"When Paul Ryan arrived at Miami he already had an economic and political philosophy," Hart said. "He spent his time here refining and strengthening it."
When Ryan went to Oxford in 2009, Hart says he tried to persuade his former student to run for president. He recalls Ryan saying no, that he did not want to leave his three young children to campaign for two years.
'MATURE BEYOND HIS YEARS'
While at Miami, Ryan interned for Republican U.S. Senator Bob Kasten of Wisconsin and for the Senate small business committee. Kasten said he offered Ryan a job after he graduated in 1992 and that Ryan "was always mature beyond his years."
But Kasten recalled a moment of youthful longing by Ryan. When Ryan got the job offer, he said he wanted to take a year off to be a ski instructor in Colorado. Ryan's mother, Elizabeth, insisted he seize the chance to work in Washington.
After Kasten lost to Democrat Russ Feingold in the 1992 election, Ryan joined Empower America, where he helped former congressman Jack Kemp, the co-author of the 1981 tax cut and Empower America's co-director for economic policy.
Founded after Democrat Bill Clinton won the 1992 presidential election, Empower America was intended to compete with Democrats "on the battlefield of ideas," Weber said. The think tank featured economists such as Arthur Laffer, one of Reagan's economic advisers.
Empower America later merged with Citizens for a Sound Economy, which later split into FreedomWorks and Americans for Prosperity, the latter of which has backing from oil and gas billionaire brothers Charles and David Koch.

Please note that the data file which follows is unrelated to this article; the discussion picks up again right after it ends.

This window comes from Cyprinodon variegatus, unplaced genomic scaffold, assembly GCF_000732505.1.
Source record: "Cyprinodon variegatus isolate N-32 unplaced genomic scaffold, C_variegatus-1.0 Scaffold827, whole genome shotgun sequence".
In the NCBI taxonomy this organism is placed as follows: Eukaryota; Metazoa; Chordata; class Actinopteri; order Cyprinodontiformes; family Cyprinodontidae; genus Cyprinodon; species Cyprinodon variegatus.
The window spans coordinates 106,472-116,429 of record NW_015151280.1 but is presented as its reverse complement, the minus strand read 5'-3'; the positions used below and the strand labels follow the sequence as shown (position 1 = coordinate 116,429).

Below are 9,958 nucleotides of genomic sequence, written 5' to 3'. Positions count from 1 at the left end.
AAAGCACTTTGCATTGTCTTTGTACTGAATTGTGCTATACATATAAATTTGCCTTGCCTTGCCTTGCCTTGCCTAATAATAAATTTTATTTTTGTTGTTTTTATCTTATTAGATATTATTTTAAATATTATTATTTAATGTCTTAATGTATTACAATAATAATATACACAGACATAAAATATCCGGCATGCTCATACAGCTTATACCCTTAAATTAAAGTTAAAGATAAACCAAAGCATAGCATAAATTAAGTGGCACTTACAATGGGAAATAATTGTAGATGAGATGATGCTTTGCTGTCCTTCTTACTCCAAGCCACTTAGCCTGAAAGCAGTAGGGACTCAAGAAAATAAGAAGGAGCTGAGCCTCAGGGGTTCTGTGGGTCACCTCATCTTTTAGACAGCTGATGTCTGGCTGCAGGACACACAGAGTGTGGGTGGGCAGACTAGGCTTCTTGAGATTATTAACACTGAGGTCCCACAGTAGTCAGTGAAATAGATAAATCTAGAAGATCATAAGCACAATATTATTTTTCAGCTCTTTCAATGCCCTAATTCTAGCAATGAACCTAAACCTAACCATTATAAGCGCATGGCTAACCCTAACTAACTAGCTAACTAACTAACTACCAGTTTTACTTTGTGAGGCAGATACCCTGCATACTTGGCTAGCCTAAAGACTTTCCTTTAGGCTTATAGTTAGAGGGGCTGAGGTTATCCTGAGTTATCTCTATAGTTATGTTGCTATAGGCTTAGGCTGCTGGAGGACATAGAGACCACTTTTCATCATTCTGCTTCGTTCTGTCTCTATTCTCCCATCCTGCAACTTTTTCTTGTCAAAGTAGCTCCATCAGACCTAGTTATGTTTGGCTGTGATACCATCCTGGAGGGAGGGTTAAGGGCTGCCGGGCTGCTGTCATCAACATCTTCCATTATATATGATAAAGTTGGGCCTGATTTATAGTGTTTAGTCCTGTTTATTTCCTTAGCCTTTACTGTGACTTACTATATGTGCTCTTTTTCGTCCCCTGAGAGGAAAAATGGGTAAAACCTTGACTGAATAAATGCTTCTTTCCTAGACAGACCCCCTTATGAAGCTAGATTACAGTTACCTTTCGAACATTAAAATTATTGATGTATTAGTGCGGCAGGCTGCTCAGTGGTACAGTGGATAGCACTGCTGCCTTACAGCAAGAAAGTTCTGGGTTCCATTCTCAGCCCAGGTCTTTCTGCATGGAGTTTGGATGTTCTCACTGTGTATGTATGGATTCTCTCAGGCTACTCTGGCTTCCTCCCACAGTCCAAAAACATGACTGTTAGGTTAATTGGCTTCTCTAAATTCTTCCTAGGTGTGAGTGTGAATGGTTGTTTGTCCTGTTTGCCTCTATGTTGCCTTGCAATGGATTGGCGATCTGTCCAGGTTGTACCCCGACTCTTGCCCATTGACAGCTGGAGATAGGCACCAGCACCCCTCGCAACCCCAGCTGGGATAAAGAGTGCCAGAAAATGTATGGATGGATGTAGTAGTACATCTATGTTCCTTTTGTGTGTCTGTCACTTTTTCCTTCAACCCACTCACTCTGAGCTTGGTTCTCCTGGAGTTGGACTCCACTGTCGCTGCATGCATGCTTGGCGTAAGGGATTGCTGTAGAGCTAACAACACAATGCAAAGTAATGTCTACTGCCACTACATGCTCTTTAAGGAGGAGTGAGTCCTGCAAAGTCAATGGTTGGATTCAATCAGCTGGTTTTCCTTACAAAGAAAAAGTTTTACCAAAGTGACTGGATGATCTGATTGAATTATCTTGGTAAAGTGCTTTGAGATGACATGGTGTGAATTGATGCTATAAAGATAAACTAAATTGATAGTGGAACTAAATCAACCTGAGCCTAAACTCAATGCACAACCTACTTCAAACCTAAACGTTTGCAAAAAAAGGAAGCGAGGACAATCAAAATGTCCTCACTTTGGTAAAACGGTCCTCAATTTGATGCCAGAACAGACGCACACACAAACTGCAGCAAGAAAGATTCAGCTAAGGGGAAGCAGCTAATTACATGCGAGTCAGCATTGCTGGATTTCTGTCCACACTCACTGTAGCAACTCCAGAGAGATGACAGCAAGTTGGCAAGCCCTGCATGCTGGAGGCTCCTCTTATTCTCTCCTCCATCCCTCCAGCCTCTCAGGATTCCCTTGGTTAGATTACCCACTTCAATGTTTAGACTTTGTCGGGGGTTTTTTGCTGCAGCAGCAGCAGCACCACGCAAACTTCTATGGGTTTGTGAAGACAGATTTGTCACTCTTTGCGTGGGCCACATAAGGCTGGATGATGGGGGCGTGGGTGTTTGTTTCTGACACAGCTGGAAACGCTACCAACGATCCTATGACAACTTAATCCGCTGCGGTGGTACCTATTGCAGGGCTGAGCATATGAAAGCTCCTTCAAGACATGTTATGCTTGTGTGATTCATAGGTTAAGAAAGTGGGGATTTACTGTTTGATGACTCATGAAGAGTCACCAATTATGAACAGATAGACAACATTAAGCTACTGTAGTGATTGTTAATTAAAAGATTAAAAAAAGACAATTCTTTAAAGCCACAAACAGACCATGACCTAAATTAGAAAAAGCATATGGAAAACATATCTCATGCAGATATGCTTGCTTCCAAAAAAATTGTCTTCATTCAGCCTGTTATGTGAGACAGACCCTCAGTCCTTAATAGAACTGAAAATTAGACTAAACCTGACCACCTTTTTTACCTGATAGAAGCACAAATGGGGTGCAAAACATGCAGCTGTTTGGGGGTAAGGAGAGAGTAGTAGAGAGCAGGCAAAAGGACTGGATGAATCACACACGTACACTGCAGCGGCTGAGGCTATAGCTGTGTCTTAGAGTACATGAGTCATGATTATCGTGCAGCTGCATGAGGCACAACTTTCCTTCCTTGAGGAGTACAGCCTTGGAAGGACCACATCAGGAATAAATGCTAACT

Ryan was very close to Kemp, who briefly sought the 1988 Republican presidential nomination and was Bob Dole's vice presidential running mate in 1996.
Weber said that Kemp, who died in 2009, "was the great hope for many of us after Reagan because for conservatives of my ilk he best embodied Reagan's policies.
"After Kemp, Paul Ryan emerged as our next great hope," he added.
Some have portrayed Kemp as a second father to Ryan, but Kasten says that is not quite accurate.
Kasten said Ryan has had several brother-type relationships with like-minded conservatives such as Kasten, "based on mutual respect and love."
'HE'S VERY SHARP'
Conda introduced Ryan to Romney in Ryan's office January 2007. What was supposed to be a courtesy meeting quickly became something more.
"Before long they were talking about entitlement reform and marginal income taxes," he said. "Afterwards, Romney said to me, 'I like him; he's very sharp.' "
Apart from sharing an apparent affinity for tax and economic theory, some who know Ryan say he and Romney are both compromisers.
"There are some people who can be a committed conservative and agree with all the ideas, but still be an individual," said Linda Killian, a journalist who chatted with Ryan several times in the mid-1990s for her book "The Freshmen: What Happened to the Republican Revolution?" -- an account of the two years after Republicans took control of Congress for the first time in four decades in 1994.
Ryan is "certainly no partisan robot," Killian said.
But Congressman Chris Van Hollen, the top Democrat on the House Budget Committee, said that although Ryan is personable, "you should not confuse congeniality with an ability to compromise."
"Paul Ryan is a passionate advocate of trickle-down economics that have failed the test of reality," Van Hollen said. "There is no compromise in his budget plan. It's a take-it-or-leave-it proposition with a totally lopsided approach to the budget and the economy."
Conservatives who know Ryan well point to his vote for TARP as an example of his ability to compromise on economic issues.
The bank bailout is anathema to Tea Party activists, who have targeted those who supported it such as Indiana Senator Dick Lugar, who lost a primary election in May.
In 2008 Ryan said in the U.S. House that although TARP was against his principles he would support it "to save" the free-market system.
"Paul Ryan is not a dogmatic, blind conservative," Kasten said. "He's made a number of compromises and will continue to do so."
(Editing by David Lindsey and Cynthia Osterman)